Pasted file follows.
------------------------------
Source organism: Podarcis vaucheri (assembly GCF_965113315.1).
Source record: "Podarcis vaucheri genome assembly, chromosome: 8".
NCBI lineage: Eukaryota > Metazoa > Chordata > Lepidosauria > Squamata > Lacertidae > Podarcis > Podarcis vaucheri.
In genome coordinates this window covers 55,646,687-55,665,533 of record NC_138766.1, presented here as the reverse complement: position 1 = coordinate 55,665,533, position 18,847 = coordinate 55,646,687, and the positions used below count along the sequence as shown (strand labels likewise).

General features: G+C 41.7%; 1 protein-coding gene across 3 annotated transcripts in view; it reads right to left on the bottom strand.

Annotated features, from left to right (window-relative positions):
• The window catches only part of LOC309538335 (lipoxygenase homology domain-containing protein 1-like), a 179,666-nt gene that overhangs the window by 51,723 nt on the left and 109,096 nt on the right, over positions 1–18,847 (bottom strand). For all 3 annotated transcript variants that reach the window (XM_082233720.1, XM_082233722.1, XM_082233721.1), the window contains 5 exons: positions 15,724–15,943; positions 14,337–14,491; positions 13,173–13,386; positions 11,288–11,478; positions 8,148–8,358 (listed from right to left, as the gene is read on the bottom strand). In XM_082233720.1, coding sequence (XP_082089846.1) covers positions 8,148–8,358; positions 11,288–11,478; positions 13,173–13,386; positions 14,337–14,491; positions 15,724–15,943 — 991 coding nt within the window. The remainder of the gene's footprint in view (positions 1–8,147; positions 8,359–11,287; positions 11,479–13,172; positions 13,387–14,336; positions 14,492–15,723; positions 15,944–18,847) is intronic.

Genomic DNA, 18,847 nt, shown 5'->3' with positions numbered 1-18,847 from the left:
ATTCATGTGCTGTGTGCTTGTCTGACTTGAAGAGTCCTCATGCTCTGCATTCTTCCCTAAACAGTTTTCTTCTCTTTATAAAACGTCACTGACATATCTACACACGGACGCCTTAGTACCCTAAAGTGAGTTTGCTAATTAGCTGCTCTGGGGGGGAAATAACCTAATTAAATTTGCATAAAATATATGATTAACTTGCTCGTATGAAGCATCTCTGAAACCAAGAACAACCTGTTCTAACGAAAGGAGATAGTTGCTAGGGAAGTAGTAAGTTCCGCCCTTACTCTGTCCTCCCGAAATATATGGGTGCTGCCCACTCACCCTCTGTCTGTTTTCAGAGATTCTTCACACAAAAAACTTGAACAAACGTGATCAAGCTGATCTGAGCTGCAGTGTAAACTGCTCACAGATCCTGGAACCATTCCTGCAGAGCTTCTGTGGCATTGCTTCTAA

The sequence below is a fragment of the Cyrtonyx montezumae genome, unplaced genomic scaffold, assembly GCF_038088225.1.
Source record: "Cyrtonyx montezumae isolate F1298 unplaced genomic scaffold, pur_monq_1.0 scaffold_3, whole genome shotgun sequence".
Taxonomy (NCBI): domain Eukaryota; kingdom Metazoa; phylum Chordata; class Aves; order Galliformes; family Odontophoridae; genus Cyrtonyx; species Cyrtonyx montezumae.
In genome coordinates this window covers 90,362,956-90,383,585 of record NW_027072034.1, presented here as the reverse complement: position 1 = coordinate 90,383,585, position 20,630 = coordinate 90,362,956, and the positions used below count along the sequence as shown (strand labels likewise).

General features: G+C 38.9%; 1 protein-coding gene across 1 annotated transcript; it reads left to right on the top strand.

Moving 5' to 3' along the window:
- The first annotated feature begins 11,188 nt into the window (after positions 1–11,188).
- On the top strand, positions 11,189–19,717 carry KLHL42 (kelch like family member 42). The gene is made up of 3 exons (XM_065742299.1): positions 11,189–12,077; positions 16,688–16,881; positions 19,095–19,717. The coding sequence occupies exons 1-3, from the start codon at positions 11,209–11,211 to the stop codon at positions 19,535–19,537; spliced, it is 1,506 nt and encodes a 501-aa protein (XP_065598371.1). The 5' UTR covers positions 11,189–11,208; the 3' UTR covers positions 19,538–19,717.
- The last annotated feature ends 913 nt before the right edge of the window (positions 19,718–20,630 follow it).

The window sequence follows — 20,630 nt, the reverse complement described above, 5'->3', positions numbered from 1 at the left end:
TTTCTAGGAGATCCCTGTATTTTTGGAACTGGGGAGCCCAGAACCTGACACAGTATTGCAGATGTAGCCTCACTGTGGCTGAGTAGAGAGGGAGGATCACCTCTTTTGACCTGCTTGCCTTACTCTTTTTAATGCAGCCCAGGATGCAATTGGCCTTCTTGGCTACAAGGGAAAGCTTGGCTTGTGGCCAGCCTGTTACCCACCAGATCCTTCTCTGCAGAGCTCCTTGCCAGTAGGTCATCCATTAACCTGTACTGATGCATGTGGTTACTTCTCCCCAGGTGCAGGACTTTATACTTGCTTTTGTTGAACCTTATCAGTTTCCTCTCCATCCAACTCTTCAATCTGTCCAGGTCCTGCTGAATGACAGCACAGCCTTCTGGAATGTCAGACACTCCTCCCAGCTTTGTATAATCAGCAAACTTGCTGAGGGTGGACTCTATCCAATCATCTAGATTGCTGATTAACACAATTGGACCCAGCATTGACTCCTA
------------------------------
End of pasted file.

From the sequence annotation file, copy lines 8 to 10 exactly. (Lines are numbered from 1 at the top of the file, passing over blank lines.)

Genomic DNA, 18,847 nt, shown 5'->3' with positions numbered 1-18,847 from the left:
ATTCATGTGCTGTGTGCTTGTCTGACTTGAAGAGTCCTCATGCTCTGCATTCTTCCCTAAACAGTTTTCTTCTCTTTATAAAACGTCACTGACATATCTACACACGGACGCCTTAGTACCCTAAAGTGAGTTTGCTAATTAGCTGCTCTGGGGGGGAAATAACCTAATTAAATTTGCATAAAATATATGATTAACTTGCTCGTATGAAGCATCTCTGAAACCAAGAACAACCTGTTCTAACGAAAGGAGATAGTTGCTAGGGAAGTAGTAAGTTCCGCCCTTACTCTGTCCTCCCGAAATATATGGGTGCTGCCCACTCACCCTCTGTCTGTTTTCAGAGATTCTTCACACAAAAAACTTGAACAAACGTGATCAAGCTGATCTGAGCTGCAGTGTAAACTGCTCACAGATCCTGGAACCATTCCTGCAGAGCTTCTGTGGCATTGCTTCTAA

The sequence below is a fragment of the Cyrtonyx montezumae genome, unplaced genomic scaffold, assembly GCF_038088225.1.